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Wado Heretic
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Location: United Kingdom, England, Shropshire
Styles: Wado-Ryu , Kobayashi Shorin-Ryu (Kodokan), RyuKyu Kobojutsu

PostPosted: Fri May 21, 2021 5:49 am    Post subject: What is the systemic bias of Karate? Reply with quote

First, Happy 20th Birthday to KarateForums.com and a huge thanks to Patrick and others who continue to keep it going.

A question I have always been exploring in my study of karate, and martial arts, is "How is that meant to work?"

Another hat I wear in life is that of psychologist. An emerging point of interest for me is Systemic bias: the inherent tendency of a process to support particular outcomes. Understanding these biases in a system or institution is increasingly recognised as important to understanding Mental Health outcomes, and perhaps as important as the individual differences of clients and patients.

As I look at various martial arts systems I have come to look for the systemic biases in these systems. A recent conversation that Rokas, of Martial Arts Journey, had with Christopher Hein has started me down a new way of looking at Karate. Mr Hein, basically, asserts that modern Aikido does not work as its practitioners are making unfounded truth claims that Aikido is a systematic approach to learning how to fight. He, however, claims that it can work if one works towards its original intent: to avoid fights, and if violence begins, to disengage. That the intent of Aikido is not to learn how to fight but to protect the self, and that the hard-skills of Aikido are meant as a last resort when the soft-skills, the philosophy of harmonising with others, has failed for some reason.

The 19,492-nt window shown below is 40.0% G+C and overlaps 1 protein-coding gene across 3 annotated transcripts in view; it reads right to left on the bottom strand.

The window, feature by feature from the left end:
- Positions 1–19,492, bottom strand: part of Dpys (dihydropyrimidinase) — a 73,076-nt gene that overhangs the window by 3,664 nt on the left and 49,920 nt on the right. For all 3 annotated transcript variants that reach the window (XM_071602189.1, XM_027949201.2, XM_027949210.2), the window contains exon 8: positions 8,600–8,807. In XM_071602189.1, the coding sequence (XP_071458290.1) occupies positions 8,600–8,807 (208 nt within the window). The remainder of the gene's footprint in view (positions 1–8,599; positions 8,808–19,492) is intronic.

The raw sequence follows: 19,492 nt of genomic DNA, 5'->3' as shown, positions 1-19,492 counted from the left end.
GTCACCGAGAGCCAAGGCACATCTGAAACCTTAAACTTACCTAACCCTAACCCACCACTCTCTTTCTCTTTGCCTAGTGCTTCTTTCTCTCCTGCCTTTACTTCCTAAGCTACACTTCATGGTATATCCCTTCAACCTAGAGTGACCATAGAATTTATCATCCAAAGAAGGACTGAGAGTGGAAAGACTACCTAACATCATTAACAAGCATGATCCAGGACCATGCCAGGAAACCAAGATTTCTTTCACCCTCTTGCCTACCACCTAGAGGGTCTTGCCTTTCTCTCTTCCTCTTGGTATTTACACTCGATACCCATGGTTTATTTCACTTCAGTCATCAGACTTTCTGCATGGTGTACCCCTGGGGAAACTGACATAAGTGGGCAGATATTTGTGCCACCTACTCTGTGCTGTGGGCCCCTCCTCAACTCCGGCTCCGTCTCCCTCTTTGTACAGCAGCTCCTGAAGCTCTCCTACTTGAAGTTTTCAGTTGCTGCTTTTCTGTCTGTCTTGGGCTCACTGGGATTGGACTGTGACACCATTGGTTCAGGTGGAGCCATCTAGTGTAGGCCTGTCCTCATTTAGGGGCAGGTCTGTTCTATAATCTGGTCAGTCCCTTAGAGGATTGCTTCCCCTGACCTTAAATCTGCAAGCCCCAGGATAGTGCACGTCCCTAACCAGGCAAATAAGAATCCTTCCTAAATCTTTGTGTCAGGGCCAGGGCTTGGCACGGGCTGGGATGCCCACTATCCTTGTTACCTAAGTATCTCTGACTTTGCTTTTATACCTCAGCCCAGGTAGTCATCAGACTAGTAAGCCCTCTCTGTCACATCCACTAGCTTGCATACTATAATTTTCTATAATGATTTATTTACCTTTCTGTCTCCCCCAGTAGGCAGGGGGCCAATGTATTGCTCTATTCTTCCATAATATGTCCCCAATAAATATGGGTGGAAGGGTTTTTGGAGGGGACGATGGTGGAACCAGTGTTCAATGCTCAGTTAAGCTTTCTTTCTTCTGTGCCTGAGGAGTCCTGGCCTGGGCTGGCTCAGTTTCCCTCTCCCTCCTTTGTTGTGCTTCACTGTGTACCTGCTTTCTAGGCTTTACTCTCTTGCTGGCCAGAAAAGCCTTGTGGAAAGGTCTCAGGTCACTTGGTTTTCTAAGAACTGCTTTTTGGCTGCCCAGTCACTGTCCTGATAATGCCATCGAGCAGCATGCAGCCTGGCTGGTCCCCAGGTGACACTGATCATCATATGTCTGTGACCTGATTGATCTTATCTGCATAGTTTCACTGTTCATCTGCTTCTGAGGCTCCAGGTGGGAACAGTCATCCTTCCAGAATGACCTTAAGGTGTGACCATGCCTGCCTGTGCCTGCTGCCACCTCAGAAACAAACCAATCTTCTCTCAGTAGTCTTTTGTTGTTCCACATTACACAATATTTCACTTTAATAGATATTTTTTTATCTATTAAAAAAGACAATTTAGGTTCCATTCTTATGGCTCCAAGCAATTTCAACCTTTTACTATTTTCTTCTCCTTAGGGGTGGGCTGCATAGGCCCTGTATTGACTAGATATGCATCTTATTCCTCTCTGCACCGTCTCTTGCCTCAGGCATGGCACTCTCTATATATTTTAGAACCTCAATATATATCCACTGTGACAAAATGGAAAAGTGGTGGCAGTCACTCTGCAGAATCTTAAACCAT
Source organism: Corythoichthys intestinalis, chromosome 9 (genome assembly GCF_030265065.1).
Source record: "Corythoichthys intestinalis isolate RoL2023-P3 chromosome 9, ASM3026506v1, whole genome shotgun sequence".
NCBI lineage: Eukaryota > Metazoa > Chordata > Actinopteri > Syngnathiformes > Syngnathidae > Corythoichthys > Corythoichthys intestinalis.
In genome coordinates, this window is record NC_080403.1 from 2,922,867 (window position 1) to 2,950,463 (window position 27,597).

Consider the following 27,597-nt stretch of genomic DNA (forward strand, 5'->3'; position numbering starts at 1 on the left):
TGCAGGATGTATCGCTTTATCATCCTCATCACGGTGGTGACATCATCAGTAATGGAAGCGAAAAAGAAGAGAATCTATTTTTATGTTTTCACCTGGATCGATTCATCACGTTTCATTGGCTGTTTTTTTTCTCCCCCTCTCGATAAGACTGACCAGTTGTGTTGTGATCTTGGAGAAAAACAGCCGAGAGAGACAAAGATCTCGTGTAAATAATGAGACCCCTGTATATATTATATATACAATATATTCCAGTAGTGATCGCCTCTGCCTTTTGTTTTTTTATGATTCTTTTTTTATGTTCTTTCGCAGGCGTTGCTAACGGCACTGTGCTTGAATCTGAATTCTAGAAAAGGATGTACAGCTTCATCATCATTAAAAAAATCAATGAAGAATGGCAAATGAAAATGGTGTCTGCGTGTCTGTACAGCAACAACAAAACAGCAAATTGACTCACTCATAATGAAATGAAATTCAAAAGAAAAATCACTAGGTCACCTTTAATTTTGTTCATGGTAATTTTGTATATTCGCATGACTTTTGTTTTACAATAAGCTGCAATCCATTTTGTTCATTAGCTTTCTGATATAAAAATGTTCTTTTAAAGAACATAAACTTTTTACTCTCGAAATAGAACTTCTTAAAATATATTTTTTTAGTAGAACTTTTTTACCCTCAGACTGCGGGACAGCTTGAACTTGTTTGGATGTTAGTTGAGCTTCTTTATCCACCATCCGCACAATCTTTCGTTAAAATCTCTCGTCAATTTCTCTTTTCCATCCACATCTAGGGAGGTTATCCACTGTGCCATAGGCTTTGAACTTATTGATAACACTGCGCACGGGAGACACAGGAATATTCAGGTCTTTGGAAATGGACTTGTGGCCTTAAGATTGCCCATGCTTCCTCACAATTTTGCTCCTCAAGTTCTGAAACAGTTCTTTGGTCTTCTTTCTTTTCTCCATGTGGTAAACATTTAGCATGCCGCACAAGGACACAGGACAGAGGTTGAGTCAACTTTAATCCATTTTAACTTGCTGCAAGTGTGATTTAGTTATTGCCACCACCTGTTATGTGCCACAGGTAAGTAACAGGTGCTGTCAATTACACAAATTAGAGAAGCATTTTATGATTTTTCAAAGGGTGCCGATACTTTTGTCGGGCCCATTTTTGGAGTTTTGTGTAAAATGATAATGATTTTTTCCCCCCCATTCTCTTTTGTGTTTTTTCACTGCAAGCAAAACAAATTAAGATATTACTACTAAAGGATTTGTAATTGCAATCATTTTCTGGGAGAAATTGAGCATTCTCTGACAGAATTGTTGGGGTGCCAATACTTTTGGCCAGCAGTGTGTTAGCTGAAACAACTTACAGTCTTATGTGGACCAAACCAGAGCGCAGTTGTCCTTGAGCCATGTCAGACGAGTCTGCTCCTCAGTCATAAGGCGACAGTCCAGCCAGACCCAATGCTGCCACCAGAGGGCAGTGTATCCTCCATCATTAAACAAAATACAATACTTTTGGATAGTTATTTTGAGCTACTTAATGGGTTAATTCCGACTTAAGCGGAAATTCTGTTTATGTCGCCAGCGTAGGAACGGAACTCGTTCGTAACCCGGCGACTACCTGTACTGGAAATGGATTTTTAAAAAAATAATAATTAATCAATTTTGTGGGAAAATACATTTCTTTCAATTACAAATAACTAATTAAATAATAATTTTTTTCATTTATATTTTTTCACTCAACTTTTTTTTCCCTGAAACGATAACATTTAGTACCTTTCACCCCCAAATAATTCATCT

Thus, I have been looking to why some people claim modern karate is "Broken" such as Mr Enkamp of Karate by Jesse. It now feels like the answer is obvious: modern karate has retained traditions from historic bujutsu but no longer trains towards the intent of that historic bujutsu.

The sport side of karate is disconnected from the tradition. It uses techniques more equivalent to Savate and Semi-contact Kickboxing than what we find in the kata: Shadow-Grappling techniques used against attacks received during a civilian self-defence situation. Thus, the sport does not help us get better at the tradition because it does not pressure test the tradition. In contrast to Judo, to give an example, where the tradition and the sport are directly connected. The sport does not help us recognise when tradition needs to be broken or preserved.